on landscape The online magazine for landscape photographers

Keith Craven

Featured Photographer

Michéla Griffith

In 2012 I paused by my local river and everything changed. I’ve moved away from what many expect photographs to be: my images deconstruct the literal and reimagine the subjective, reflecting the curiosity that water has inspired in my practice. Water has been my conduit: it has sharpened my vision, given me permission to experiment and continues to introduce me to new ways of seeing.


Many of us are behind the camera through choice, but sometimes events conspire to bring us out into the light. We have one of Keith’s friends to thank for bringing his personal photography to our attention – even booking exhibition space for Keith on the basis of what he had happened to see on the kitchen table one day. This may seem a little strange for someone whose career has been built around photography and the printed image, but Keith is by his own admission a little reserved. This may explain why I couldn’t find out much about him online, so an interview for On Landscape seemed a good way of encouraging Keith to talk a little more about his passion for landscape photography.
Can you give us a little background on what your early interests were, what you studied and where this led?
First of all can I say thank you and how surprised and honoured I am that as a relative newcomer to On Landscape you would be interested in my work.

My early interests were picking out melodies on a guitar that only had one string attached, drawing, and painting. This combination of music and art lead me to study for a degree in Fine Art (and I though a certain career path to rock stardom and excess). The most significant period in all of my art training was, without a doubt, the Foundation Year, which at the time was a mandatory requirement for an art degree course.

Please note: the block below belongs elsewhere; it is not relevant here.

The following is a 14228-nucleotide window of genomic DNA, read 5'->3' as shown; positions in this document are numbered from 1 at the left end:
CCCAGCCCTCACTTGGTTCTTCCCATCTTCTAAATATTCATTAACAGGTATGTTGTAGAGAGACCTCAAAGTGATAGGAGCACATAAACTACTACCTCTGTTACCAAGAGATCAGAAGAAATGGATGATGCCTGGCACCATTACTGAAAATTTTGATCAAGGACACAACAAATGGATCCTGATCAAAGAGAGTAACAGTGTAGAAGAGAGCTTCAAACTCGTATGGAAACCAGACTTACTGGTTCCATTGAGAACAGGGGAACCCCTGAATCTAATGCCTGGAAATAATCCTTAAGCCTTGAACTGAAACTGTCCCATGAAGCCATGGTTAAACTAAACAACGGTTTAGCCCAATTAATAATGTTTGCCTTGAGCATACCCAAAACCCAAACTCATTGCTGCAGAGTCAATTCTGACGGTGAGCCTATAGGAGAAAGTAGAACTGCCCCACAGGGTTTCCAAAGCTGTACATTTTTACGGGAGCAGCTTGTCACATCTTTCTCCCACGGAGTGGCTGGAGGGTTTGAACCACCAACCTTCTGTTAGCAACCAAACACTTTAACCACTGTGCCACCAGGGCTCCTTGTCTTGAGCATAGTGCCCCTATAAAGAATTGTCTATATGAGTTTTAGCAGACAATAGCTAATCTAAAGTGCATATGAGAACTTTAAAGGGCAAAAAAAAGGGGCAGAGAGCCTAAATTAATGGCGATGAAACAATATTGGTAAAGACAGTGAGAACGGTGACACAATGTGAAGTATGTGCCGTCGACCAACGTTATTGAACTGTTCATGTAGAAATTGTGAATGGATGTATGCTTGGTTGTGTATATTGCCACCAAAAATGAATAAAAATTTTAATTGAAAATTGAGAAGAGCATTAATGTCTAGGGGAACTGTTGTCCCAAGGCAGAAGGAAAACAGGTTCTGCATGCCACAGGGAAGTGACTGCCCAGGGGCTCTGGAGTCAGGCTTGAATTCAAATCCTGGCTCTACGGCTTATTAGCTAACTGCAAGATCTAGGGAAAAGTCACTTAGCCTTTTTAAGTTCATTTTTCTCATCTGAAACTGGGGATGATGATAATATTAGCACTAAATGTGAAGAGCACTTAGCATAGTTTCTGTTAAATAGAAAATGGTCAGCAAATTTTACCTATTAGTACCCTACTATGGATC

Sour Milk_

Having left school with A levels and a naïve notion of how to draw and paint, my world was turned upside down and inside out on a course designed to question and challenge every aspect of visual perception and to encourage lateral thinking. It really was like someone had “flicked the switch” on creating an open minded approach to the next few years of artistic exploration and in point of fact, its influence still remains to this day.

What followed was a period of total immersion in the study of the history and psychology of art, which unquestionably colours the way I work and think about my photography today.
When and where did your relationship with the camera start?
It was during this time that the camera started playing a significant part in my work, not particularly to record images, but as a “mark making” tool, much in the same way as a pencil or a brush is. It was used to create streaks and indistinct blurred areas in images that sought to explore the relationships between chance and order for a series of screen prints. This also was the first foray into exploring darkroom techniques in the production of photo stencils used in the print making process.

Black Nab

Having finished my course, followed by a postgraduate teaching certificate, I joined the “real” world working in the north of England’s leading professional photography laboratory. Excelling in producing the highest quality in commercial photo printing, museum interpretation graphics, galleries and visitor centres, the job provided a wonderful grounding into all things photographic.

My own particular specialisation was to take all of the various printed elements CIBA Chrome, Kentint, DYEchrome and black and white photographs and fine techniques and to splice them together to make a seamless flat image to be mounted and laminated. At this end of the process there was no margin for error due to tight deadlines; attention to detail was paramount and quality control over all the various prints completed the remit. Thank heaven computer technology came along to deskill this labour intensive production method by being able to print all the elements together at the same time.

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